star_trek_discovery_logoSaturday at SDCC became a gathering place for both old and new explorers of the final frontier, when showrunner Bryan Fuller (of CBS’ upcoming Star Trek: Discovery) lead a discussion about the themes, events and people that had shaped Star Trek over the course of its fifty years.

William Shatner (Captain James T. Kirk on The Original Series), Brent Spiner (Data on The Next Generation), Michael Dorn (Worf from The Next Generation), Jeri Ryan (Seven of Nine on Voyager) and Scott Bakula (Captain Jonathan Archer on Enterprise) populated the panel.

Early on, Fuller and Shatner made it clear that the Star Trek canon is the most important basis for the series. “It is essential,” remarked Shatner, “it is the basis of law and order and the basis of civilization.” Fuller used this question as a preface to the possibility of Shatner coming back for more shows as Captain Kirk should his character ever be revived (Kirk was killed during the events of Star Trek: Generations). Shatner was animated at the very thought, screaming “Hell yes!”

Fuller hit all the right notes, reminding the audience that it’s extremely important to not forget the progressive values and message of the show.

star_trek_50th_sdcc_panel“I think Star Trek has been about individual rights and has been about respecting everyone, no matter who or what they are. We’re living in a world right now where that sort of respect is being challenged,” added Brent Spiner. “A lot of our politicians and our fellow citizens could take a page from Star Trek at this point and have a bit more respect for humanity.”

Jeri Ryan touched on her iconic character, Seven of Nine, commenting on her character’s agency, and the way it had been taken away so jarringly, assimilated by the Borg as a child, then again in adulthood when she was taken in by Captain Janeway.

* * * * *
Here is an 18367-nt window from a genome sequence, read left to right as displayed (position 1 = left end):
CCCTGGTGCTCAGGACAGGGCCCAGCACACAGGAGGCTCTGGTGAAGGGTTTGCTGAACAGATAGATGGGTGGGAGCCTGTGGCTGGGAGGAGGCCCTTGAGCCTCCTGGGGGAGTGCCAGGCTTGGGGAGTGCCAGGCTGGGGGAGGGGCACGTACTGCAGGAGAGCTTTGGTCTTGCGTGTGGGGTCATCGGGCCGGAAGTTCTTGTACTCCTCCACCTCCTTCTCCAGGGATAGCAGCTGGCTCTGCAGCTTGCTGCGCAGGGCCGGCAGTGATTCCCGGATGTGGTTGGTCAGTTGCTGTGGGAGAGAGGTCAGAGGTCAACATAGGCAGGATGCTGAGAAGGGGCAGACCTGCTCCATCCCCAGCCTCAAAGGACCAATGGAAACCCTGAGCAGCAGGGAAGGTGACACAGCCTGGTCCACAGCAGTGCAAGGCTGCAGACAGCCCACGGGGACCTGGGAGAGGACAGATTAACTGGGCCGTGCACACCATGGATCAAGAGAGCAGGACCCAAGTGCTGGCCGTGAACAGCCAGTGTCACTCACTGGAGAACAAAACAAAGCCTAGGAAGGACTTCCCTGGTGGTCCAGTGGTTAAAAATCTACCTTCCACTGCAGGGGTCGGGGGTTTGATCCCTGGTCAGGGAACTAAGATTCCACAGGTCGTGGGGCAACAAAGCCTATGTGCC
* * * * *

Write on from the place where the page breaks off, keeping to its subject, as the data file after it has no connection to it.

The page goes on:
Also speaking on joining the show as a character of a different species, Michael Dorn commented that he was honored to portray Worf. Dorn compared the character to the starship itself, a uniting device for all races and creeds, but not without his sturggle with prejudice – a scenario also reminiscent of real life.

Interestingly enough, Fuller remarked that he’d already spoken to astronaut Dr. Mae Jemison about how Uhura influenced her life and work. “Starships are not built with cynicism. They are not built with hate. They are built with science.”

star-trek_discovery shipIn the final moments of the panel, I could not help but begin to tear up at seeing all of these actors together on one stage. Trek of past, present, and future have all pointed to a world in which humans are at peace with one another, uniting one species under one flag as a galaxy.

Before ending however, Fuller surprised us all with some test footage from Star Trek: Discovery. It’s then we got confirmation for the new show’s title, and a peak at the latest ship, the starship NCC-1031: The USS Discovery, as it left dock and began its journey.

To send things out on a high note, Fuller paid tribute to the loss of Leonard Nimoy and Anton Yelchin, both Trek actors who had been lost recently. In this moment I nearly began to cry thinking of the impact these characters had left in my life and the importance of continuing Roddenberry’s vision of peace.